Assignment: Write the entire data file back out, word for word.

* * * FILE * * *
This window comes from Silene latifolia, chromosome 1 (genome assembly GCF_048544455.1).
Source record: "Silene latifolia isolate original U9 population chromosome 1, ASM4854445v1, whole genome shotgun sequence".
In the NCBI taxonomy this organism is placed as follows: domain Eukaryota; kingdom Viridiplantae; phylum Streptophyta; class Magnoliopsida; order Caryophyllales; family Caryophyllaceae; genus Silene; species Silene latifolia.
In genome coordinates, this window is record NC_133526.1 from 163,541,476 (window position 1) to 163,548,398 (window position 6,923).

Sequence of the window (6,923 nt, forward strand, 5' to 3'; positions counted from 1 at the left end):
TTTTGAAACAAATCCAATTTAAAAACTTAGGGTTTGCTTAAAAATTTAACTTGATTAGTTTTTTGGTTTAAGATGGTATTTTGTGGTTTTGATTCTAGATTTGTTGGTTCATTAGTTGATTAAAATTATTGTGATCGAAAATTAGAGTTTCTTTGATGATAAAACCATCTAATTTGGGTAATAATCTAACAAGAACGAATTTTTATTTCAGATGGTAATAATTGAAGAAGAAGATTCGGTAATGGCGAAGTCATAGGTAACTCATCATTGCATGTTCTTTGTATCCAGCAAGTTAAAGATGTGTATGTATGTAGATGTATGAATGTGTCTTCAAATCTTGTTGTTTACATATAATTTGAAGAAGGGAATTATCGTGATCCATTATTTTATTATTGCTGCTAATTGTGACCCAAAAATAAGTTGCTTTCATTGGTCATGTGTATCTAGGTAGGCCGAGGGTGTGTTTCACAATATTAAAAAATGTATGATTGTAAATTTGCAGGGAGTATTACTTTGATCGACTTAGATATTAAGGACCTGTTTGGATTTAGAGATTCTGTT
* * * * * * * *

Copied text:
This window comes from Silene latifolia, chromosome 1 (genome assembly GCF_048544455.1).
Source record: "Silene latifolia isolate original U9 population chromosome 1, ASM4854445v1, whole genome shotgun sequence".
In the NCBI taxonomy this organism is placed as follows: domain Eukaryota; kingdom Viridiplantae; phylum Streptophyta; class Magnoliopsida; order Caryophyllales; family Caryophyllaceae; genus Silene; species Silene latifolia.
In genome coordinates, this window is record NC_133526.1 from 163,541,476 (window position 1) to 163,548,398 (window position 6,923).

Sequence of the window (6,923 nt, forward strand, 5' to 3'; positions counted from 1 at the left end):
TTTTGAAACAAATCCAATTTAAAAACTTAGGGTTTGCTTAAAAATTTAACTTGATTAGTTTTTTGGTTTAAGATGGTATTTTGTGGTTTTGATTCTAGATTTGTTGGTTCATTAGTTGATTAAAATTATTGTGATCGAAAATTAGAGTTTCTTTGATGATAAAACCATCTAATTTGGGTAATAATCTAACAAGAACGAATTTTTATTTCAGATGGTAATAATTGAAGAAGAAGATTCGGTAATGGCGAAGTCATAGGTAACTCATCATTGCATGTTCTTTGTATCCAGCAAGTTAAAGATGTGTATGTATGTAGATGTATGAATGTGTCTTCAAATCTTGTTGTTTACATATAATTTGAAGAAGGGAATTATCGTGATCCATTATTTTATTATTGCTGCTAATTGTGACCCAAAAATAAGTTGCTTTCATTGGTCATGTGTATCTAGGTAGGCCGAGGGTGTGTTTCACAATATTAAAAAATGTATGATTGTAAATTTGCAGGGAGTATTACTTTGATCGACTTAGATATTAAGGACCTGTTTGGATTTAGAGATTCTGTT